Tuesday, December 1, 2009

BOJ Makes Unscheduled Decision on Quantitative Easing Steps

It's unclear why the Bank of Japan moved now, but in a surprise move, just a day before BOJ monetary policy makers are scheduled to meet, the bank has announced that it is taking additional quantitative easing steps.

The central bank unanimously voted to keep its overnight call-rate target at 0.1% but also set up a new 10 trillion yen ($120 billion) lending facility, which will accept as collateral Japanese government bonds, corporate bonds, commercial paper, and deeds on loans.

"While Japan's economy is picking up, there is not yet sufficient momentum to support self-sustaining recovery in business, fixed investment and private consumption," the BoJ said in its statement, adding that the recovery will likely "remain moderate" through late 2010.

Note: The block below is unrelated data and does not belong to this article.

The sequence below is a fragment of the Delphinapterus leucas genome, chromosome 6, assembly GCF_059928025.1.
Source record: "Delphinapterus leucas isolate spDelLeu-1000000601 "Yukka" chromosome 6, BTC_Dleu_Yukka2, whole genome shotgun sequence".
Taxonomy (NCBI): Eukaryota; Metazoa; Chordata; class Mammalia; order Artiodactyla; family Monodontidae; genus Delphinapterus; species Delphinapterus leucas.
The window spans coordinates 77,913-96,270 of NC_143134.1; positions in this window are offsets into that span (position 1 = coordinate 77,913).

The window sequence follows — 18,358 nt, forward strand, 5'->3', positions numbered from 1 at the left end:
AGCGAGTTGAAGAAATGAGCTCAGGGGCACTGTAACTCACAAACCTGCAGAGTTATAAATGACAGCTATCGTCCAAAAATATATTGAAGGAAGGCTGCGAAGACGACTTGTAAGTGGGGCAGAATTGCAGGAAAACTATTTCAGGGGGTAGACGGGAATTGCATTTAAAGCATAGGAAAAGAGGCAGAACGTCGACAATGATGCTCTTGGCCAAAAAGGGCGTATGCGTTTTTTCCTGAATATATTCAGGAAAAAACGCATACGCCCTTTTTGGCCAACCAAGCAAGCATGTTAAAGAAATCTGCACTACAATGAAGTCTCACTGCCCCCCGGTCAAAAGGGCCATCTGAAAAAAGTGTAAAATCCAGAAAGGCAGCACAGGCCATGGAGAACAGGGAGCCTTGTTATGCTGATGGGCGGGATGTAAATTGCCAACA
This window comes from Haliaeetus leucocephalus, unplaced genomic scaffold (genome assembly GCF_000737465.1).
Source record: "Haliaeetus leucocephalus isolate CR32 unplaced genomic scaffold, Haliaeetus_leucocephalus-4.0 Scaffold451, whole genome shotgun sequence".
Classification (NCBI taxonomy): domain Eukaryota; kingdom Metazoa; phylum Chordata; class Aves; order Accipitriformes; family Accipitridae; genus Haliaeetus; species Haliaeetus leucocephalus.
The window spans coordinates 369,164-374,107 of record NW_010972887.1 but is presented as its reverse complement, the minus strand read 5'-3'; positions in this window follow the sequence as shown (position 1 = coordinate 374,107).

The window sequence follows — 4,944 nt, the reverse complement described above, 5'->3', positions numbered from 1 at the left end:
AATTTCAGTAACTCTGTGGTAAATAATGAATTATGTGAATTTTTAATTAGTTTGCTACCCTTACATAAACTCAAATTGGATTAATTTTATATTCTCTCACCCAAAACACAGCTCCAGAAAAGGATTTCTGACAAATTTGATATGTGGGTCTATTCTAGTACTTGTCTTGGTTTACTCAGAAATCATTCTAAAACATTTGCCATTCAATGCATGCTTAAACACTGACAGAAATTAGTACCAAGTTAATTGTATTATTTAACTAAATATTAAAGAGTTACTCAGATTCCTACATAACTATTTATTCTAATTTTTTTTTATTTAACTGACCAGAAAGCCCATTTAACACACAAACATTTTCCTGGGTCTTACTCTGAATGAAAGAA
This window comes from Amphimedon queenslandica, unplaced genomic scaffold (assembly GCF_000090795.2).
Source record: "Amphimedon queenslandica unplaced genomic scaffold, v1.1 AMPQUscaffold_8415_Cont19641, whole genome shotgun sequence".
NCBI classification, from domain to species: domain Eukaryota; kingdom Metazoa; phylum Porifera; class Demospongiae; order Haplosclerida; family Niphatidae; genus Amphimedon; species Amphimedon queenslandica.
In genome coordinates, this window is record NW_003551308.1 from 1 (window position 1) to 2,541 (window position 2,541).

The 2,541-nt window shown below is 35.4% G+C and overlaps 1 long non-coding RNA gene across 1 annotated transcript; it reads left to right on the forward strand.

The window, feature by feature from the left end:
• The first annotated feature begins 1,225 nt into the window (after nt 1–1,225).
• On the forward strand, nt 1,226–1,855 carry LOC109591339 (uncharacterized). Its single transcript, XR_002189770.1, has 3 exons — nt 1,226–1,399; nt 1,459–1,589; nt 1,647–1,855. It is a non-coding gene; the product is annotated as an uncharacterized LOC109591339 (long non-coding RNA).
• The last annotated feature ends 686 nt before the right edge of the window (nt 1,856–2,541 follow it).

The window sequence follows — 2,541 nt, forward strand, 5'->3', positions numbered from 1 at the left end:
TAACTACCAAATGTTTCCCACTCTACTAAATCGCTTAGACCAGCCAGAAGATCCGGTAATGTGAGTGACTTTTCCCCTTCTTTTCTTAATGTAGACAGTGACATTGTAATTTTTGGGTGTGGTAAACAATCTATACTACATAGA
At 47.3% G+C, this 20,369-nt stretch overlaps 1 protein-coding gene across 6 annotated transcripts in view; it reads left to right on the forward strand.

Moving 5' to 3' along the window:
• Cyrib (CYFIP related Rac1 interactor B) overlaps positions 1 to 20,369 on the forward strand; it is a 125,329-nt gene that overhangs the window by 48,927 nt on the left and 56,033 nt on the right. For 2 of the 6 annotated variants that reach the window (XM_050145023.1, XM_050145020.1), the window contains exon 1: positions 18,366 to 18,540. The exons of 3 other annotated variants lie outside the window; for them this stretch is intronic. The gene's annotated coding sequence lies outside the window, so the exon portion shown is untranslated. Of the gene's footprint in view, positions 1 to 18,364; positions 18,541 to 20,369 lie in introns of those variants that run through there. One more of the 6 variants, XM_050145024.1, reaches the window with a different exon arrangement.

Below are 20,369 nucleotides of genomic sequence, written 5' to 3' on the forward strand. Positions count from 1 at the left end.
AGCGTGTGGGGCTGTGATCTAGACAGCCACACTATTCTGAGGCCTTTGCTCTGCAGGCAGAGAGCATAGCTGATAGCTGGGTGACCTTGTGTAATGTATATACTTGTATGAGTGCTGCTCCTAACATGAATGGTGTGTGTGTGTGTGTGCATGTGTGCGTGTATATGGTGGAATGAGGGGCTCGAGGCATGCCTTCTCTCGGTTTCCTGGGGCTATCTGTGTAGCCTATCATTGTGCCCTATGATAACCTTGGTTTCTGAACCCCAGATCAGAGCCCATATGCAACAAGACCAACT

Bank of Japan Gov. Masaaki Shirakawa said at a news conference Tuesday after the decision that the new lending facility is aimed at making loans available at "virtually zero interest rates," and could be called "quantitative easing in a broad sense," according to Dow Jones Newswires.


  1. Wenzel,

    That USD-JPY exchange rate was getting awfully squirrelly for companies trading between the US and Japan. For instance, can you imagine was Y85-$1 does to a company like Toyota?

  2. Wow. This is sad. The FED believes the US will suffer depressed employment figures for five years and referring to the BoJ this article says: "The bank pledged to cooperate with the government to do all it can to pull Japan out of deflation, which the bank has said it expects to last for three fiscal years."

    This guys didn't prevent a depression, they have institutionalized it!